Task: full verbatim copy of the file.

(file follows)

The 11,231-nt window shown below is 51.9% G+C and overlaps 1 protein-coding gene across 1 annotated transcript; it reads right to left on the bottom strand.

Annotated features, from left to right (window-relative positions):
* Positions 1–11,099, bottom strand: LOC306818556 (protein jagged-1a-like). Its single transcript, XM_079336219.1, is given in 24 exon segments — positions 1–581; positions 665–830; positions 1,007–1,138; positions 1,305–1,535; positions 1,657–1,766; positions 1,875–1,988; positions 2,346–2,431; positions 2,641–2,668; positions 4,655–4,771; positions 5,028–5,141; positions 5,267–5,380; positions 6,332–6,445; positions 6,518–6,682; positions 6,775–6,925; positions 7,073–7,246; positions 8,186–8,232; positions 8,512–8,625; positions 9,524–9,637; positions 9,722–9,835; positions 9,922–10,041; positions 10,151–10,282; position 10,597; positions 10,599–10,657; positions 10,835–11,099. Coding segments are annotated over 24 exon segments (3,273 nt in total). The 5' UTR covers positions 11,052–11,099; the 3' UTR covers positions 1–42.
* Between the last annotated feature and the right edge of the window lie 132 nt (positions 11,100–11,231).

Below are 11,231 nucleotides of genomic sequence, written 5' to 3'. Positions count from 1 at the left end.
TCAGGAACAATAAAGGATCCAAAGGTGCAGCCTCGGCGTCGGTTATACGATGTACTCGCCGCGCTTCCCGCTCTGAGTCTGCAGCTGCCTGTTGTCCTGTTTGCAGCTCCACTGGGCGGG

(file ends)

The 11,231-nt window shown below is 51.9% G+C and overlaps 1 protein-coding gene across 1 annotated transcript; it reads right to left on the bottom strand.

Annotated features, from left to right (window-relative positions):
* Positions 1–11,099, bottom strand: LOC306818556 (protein jagged-1a-like). Its single transcript, XM_079336219.1, is given in 24 exon segments — positions 1–581; positions 665–830; positions 1,007–1,138; positions 1,305–1,535; positions 1,657–1,766; positions 1,875–1,988; positions 2,346–2,431; positions 2,641–2,668; positions 4,655–4,771; positions 5,028–5,141; positions 5,267–5,380; positions 6,332–6,445; positions 6,518–6,682; positions 6,775–6,925; positions 7,073–7,246; positions 8,186–8,232; positions 8,512–8,625; positions 9,524–9,637; positions 9,722–9,835; positions 9,922–10,041; positions 10,151–10,282; position 10,597; positions 10,599–10,657; positions 10,835–11,099. Coding segments are annotated over 24 exon segments (3,273 nt in total). The 5' UTR covers positions 11,052–11,099; the 3' UTR covers positions 1–42.
* Between the last annotated feature and the right edge of the window lie 132 nt (positions 11,100–11,231).

Below are 11,231 nucleotides of genomic sequence, written 5' to 3'. Positions count from 1 at the left end.
TCAGGAACAATAAAGGATCCAAAGGTGCAGCCTCGGCGTCGGTTATACGATGTACTCGCCGCGCTTCCCGCTCTGAGTCTGCAGCTGCCTGTTGTCCTGTTTGCAGCTCCACTGGGCGGG